Facilitation Tips for the Sprint Review
How often have you thought: "This Sprint Review is useless and boring!" or "We are just reviewing
internally what we already have seen before as a Scrum Team. We have no new feedback. Let's skip
this event. Waste of time."
How can you avoid poor Sprint Reviews? How do we gather feedback from stakeholders? How do we
make this Scrum Event valuable and meaningful?
In this blog post, I will provide some facilitation tips and answers based on my experience and
Purpose of the event
Interestingly, the fundamental objective and outcome from the Sprint Review are often omitted or
ignored, or unknown by teams. The purpose of the Sprint Review is to gather feedback on the
Product Increment from stakeholders, consider current business conditions (like the use of the
product, competitors, sales, marketing, etc.), and plan what to do next.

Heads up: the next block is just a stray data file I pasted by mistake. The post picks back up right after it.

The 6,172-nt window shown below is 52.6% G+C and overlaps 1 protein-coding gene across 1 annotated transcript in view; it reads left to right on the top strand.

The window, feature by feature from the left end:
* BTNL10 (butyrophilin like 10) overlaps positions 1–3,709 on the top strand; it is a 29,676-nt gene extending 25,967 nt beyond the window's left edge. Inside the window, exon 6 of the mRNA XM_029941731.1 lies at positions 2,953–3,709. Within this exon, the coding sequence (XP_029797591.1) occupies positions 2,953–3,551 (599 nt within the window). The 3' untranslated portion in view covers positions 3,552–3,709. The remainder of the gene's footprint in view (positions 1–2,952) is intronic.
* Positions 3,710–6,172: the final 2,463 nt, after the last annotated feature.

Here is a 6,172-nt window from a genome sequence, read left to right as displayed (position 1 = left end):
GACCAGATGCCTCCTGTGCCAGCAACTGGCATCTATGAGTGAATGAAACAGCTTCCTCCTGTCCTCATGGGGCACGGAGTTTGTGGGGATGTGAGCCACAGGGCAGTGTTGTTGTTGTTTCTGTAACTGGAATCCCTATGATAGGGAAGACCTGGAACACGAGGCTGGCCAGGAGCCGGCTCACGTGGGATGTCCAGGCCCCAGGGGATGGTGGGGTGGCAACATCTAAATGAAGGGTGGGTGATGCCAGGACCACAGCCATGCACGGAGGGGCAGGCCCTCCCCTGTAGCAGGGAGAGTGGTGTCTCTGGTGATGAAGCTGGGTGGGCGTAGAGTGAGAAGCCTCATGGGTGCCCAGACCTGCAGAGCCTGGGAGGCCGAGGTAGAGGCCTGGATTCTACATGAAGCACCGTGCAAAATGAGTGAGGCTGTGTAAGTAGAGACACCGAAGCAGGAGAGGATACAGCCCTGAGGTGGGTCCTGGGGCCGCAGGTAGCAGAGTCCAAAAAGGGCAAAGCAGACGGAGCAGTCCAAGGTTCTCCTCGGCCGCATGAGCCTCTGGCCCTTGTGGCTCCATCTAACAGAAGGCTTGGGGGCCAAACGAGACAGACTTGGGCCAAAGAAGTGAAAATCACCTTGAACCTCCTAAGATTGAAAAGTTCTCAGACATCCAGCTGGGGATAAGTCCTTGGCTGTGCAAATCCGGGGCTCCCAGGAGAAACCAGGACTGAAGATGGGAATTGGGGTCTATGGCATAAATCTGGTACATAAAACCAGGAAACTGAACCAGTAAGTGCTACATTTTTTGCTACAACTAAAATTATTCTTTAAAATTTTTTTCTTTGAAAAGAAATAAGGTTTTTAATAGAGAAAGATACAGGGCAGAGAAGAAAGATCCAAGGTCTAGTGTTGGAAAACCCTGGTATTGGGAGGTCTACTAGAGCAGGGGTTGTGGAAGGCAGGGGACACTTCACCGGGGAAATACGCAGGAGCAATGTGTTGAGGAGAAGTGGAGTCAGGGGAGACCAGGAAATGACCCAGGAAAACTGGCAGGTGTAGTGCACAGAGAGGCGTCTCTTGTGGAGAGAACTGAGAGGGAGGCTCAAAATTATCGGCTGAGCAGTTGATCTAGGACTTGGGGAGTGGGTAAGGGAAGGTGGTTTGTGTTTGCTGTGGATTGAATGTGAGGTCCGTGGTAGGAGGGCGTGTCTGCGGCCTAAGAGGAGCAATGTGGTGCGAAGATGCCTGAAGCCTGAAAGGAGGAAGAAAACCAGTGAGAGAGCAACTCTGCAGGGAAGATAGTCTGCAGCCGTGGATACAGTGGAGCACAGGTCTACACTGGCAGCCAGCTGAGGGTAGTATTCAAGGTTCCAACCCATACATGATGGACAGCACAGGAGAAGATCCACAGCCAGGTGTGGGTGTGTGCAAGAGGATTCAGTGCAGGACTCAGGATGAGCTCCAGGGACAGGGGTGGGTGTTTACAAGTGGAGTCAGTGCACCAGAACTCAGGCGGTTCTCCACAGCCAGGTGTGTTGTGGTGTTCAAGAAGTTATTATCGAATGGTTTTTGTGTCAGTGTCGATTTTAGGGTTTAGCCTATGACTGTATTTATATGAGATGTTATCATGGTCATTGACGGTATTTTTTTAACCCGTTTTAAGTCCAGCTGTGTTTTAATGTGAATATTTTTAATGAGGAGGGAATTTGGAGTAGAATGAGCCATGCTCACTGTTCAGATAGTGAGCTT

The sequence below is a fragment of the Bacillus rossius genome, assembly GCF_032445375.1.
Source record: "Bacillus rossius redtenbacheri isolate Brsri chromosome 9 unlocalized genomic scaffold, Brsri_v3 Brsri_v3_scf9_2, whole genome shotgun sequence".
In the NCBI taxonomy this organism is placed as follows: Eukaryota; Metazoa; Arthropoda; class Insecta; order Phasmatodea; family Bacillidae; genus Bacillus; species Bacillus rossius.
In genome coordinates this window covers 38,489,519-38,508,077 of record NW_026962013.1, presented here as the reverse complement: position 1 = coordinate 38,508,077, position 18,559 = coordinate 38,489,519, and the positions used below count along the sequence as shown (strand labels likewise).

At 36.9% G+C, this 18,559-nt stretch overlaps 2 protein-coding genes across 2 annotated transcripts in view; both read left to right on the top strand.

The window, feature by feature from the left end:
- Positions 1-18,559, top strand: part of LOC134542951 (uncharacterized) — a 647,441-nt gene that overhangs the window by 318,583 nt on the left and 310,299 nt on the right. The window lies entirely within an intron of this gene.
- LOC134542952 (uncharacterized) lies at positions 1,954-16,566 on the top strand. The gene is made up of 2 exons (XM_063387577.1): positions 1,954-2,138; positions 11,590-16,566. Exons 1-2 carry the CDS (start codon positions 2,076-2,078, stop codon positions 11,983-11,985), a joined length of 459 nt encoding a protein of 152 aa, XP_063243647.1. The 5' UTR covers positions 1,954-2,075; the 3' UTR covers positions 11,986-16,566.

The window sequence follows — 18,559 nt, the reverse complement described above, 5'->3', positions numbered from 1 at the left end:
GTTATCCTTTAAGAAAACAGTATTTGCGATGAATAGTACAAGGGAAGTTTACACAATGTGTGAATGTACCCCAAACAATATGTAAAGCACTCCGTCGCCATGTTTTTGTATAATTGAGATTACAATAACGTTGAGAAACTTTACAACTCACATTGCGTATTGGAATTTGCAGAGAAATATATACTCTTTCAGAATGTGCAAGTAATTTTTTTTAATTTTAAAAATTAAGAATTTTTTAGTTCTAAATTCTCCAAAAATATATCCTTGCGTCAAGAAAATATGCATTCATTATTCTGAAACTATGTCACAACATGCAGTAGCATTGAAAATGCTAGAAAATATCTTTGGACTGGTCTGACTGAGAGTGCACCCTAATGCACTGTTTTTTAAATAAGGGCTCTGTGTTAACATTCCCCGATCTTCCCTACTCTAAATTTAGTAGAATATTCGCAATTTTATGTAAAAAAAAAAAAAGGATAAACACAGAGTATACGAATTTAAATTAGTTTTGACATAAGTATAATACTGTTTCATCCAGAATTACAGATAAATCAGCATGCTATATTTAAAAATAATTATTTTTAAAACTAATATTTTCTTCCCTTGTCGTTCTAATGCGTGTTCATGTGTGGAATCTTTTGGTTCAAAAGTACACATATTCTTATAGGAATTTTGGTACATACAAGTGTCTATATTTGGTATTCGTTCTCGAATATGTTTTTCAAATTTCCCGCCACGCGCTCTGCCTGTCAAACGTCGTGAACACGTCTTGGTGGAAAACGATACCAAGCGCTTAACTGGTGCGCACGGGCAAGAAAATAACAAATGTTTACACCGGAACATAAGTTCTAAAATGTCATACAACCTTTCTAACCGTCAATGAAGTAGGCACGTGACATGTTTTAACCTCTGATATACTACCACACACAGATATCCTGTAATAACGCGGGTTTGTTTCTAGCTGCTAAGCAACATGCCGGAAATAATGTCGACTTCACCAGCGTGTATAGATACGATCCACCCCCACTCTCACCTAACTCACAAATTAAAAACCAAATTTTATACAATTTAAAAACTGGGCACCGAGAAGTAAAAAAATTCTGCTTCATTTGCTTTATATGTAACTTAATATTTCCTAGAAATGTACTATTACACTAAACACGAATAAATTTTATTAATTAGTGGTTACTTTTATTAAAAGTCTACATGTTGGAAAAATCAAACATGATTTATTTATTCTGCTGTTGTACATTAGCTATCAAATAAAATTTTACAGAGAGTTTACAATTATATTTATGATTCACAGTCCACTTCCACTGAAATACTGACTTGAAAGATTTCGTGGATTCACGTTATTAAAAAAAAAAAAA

Stakeholders, both internal and, in some cases, external, should be invited to the Sprint Review.
In some companies, customers and users are invited to the Sprint Reviews – if possible, depending
on contracts and other factors.
I still observe in some organizations that Scrum Teams show only a demonstration and code to
themselves. There are no stakeholders invited. Instead, Developers show code and tests to the
Product Owner. In this case, there is no true inspection and adaptation. The Product Owner should
not be surprised by the Increment. Opposite, the entire Scrum Team should look for feedback from
Once we realize the purpose of the Sprint Review, it is easier to facilitate this event.
◾ Think about the outcomes and purpose of the event.
◾ Have a scenario! I found it very useful to create a short strategy with what should be
discussed and what questions we are going to ask our stakeholders.
◾ Leave some space for stakeholders' questions, concerns, and new ideas.
◾ Be prepared for a discussion, not only a presentation.
◾ Be prepared with some facilitation techniques that are relevant to this event. (be careful, not